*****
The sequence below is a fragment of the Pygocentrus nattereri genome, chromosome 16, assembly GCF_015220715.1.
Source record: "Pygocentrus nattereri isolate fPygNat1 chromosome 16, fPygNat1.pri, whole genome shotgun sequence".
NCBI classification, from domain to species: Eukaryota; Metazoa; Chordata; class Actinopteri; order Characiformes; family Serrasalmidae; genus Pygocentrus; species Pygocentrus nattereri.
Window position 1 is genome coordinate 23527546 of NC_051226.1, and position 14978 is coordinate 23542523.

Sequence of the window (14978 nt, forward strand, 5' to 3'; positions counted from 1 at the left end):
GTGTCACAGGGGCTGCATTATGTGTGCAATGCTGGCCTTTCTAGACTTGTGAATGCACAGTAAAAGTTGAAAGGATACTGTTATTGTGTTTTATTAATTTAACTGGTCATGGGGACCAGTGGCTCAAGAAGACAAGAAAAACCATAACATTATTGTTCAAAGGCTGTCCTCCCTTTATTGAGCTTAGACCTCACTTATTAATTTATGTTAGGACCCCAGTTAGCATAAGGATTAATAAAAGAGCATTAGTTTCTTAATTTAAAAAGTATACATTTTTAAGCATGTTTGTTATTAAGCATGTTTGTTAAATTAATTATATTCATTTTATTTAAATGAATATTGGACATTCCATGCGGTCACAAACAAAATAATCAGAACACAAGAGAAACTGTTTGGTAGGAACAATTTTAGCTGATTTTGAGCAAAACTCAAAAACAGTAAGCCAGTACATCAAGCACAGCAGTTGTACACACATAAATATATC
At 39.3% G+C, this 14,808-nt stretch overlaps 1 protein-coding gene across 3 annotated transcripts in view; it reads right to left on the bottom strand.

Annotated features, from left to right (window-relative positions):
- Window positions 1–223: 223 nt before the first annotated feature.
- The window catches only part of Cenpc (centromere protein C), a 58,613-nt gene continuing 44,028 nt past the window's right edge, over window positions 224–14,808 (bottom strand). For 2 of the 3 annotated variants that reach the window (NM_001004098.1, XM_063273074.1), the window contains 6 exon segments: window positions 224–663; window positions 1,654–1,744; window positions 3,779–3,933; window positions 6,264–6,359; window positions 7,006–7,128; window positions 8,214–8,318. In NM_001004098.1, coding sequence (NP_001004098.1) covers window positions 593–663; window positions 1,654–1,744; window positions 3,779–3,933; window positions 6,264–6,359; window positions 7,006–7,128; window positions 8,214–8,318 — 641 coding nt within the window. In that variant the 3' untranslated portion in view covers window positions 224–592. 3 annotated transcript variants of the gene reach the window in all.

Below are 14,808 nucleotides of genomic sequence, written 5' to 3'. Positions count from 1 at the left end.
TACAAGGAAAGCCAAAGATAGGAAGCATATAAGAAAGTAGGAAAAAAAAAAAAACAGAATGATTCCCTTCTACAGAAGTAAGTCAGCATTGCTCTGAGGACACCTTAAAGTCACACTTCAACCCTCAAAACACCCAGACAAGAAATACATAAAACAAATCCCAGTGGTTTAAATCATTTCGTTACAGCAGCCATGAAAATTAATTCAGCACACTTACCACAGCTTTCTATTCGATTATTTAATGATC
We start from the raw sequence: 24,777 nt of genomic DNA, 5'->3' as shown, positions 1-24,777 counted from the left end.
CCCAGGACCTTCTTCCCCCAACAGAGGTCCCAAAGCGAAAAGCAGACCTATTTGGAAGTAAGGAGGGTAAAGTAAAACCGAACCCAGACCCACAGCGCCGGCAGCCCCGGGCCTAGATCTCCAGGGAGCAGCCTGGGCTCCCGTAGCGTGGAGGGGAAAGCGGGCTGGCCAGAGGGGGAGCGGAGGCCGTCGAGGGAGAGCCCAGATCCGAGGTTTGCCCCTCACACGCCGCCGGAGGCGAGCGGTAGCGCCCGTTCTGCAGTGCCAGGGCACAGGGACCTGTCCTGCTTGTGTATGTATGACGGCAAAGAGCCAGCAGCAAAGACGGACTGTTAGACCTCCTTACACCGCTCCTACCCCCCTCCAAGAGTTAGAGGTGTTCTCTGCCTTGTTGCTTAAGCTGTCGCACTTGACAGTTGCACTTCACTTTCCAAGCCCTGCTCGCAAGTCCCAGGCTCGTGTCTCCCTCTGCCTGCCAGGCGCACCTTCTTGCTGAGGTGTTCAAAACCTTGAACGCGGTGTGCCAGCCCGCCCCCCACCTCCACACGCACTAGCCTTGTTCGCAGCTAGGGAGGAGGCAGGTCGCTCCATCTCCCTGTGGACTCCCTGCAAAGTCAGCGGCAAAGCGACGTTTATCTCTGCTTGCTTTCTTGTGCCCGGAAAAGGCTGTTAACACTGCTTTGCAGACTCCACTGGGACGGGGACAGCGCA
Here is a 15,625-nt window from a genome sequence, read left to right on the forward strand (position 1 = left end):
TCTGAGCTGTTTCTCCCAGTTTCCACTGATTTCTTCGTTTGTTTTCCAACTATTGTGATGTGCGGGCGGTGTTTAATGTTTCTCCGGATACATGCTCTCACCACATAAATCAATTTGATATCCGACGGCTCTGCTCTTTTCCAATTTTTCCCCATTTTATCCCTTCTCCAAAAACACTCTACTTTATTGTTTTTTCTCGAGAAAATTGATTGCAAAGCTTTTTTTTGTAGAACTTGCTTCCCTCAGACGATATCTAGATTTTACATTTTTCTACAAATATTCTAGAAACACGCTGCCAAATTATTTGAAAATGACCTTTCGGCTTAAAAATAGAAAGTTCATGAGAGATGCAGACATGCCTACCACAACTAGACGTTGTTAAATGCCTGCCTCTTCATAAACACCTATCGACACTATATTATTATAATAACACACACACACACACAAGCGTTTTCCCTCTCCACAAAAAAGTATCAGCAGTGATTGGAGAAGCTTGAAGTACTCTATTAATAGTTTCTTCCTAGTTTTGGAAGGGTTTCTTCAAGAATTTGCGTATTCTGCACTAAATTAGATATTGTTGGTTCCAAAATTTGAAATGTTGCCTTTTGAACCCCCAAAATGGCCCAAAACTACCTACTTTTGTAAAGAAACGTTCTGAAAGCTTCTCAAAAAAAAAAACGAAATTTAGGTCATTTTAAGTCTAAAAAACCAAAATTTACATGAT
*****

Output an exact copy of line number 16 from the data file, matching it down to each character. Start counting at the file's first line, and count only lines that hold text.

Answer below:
TCTGAGCTGTTTCTCCCAGTTTCCACTGATTTCTTCGTTTGTTTTCCAACTATTGTGATGTGCGGGCGGTGTTTAATGTTTCTCCGGATACATGCTCTCACCACATAAATCAATTTGATATCCGACGGCTCTGCTCTTTTCCAATTTTTCCCCATTTTATCCCTTCTCCAAAAACACTCTACTTTATTGTTTTTTCTCGAGAAAATTGATTGCAAAGCTTTTTTTTGTAGAACTTGCTTCCCTCAGACGATATCTAGATTTTACATTTTTCTACAAATATTCTAGAAACACGCTGCCAAATTATTTGAAAATGACCTTTCGGCTTAAAAATAGAAAGTTCATGAGAGATGCAGACATGCCTACCACAACTAGACGTTGTTAAATGCCTGCCTCTTCATAAACACCTATCGACACTATATTATTATAATAACACACACACACACACAAGCGTTTTCCCTCTCCACAAAAAAGTATCAGCAGTGATTGGAGAAGCTTGAAGTACTCTATTAATAGTTTCTTCCTAGTTTTGGAAGGGTTTCTTCAAGAATTTGCGTATTCTGCACTAAATTAGATATTGTTGGTTCCAAAATTTGAAATGTTGCCTTTTGAACCCCCAAAATGGCCCAAAACTACCTACTTTTGTAAAGAAACGTTCTGAAAGCTTCTCAAAAAAAAAAACGAAATTTAGGTCATTTTAAGTCTAAAAAACCAAAATTTACATGAT